Prevalence and variability of internal mammary graft use in contemporary multivessel coronary artery bypass graft

Curr Opin Cardiol. 2010 Nov;25(6):609-12. doi: 10.1097/HCO.0b013e32833f0498.

Abstract

Purpose of review: To assess the current status of the prevalence and variability of internal mammary graft use in contemporary multivessel coronary artery bypass graft (CABG).

Recent findings: The internal mammary artery (IMA) is considered the gold-standard conduit in coronary artery bypass graft (CABG) surgery. There is universal agreement that the IMA graft is associated with significantly improved short-term and long-term survival in CABG and the use of the IMA is recognized as a key performance measure world wide. In the recently developed Society of Thoracic Surgeons (STS) composite measure for CABG, use of an IMA was found to be the only intra-operative performance measure associated with quality of care. Furthermore, several studies have shown that bilateral IMA (BIMA) use improves long-term outcome compared with single IMA use. An objective assessment of surgical quality is essential to improve surgical outcomes.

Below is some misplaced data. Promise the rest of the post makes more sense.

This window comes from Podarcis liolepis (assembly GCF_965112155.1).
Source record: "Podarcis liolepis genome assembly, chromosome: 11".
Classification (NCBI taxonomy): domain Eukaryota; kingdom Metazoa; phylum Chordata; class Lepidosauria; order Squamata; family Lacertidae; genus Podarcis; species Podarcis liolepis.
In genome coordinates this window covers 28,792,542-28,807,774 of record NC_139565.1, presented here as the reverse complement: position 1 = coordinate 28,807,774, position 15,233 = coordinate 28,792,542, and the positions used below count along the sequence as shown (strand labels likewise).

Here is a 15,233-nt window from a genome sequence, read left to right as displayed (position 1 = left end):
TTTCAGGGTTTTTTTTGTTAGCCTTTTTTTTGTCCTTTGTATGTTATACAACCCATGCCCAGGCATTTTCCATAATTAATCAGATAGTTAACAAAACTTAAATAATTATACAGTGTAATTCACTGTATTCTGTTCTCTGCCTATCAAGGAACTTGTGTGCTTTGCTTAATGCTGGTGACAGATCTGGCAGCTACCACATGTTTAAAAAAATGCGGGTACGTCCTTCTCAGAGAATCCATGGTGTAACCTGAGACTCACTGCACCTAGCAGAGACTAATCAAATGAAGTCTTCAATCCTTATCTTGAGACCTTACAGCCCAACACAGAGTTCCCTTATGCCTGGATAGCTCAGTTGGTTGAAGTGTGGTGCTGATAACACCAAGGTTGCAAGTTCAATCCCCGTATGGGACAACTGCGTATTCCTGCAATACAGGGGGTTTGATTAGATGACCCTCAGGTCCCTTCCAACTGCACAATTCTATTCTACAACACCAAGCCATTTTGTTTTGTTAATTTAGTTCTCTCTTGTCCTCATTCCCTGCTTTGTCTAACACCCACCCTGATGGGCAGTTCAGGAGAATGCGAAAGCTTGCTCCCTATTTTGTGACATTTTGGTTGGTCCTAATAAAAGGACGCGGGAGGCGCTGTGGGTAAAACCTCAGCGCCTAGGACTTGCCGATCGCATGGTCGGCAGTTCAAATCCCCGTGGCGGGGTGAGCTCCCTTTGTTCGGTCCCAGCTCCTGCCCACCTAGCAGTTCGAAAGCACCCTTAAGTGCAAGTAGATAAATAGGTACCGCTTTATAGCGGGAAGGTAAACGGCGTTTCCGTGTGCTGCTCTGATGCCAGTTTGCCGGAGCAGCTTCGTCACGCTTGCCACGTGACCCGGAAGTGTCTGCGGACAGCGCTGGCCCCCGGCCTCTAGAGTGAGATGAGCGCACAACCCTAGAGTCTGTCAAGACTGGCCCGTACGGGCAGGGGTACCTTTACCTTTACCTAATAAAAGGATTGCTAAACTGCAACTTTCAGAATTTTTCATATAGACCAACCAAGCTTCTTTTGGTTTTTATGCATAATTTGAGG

Summary: There is strong evidence that IMA graft use is associated with significantly improved short-term and long-term survival in CABG. In spite of this, the prevalence of IMA grafting is less than expected. Moreover, there is a large variability in IMA use by hospital. There are also disparities in IMA use by sex and race, which should be addressed in the interest of expanding the benefits of IMA grafting to the maximum possible number of patients. Although the frequency of IMA use in CABG procedures seems to increase each year, further actions are necessary at the individual clinician, institutional, and political levels to improve quality of care.

Publication types

  • Review

MeSH terms

  • Coronary Artery Bypass / methods*
  • Coronary Artery Disease / epidemiology
  • Coronary Artery Disease / mortality
  • Coronary Artery Disease / surgery*
  • Humans
  • Mammary Arteries / transplantation*
  • Prevalence
  • Sex Factors
  • Stents*
  • Treatment Outcome
  • United States / epidemiology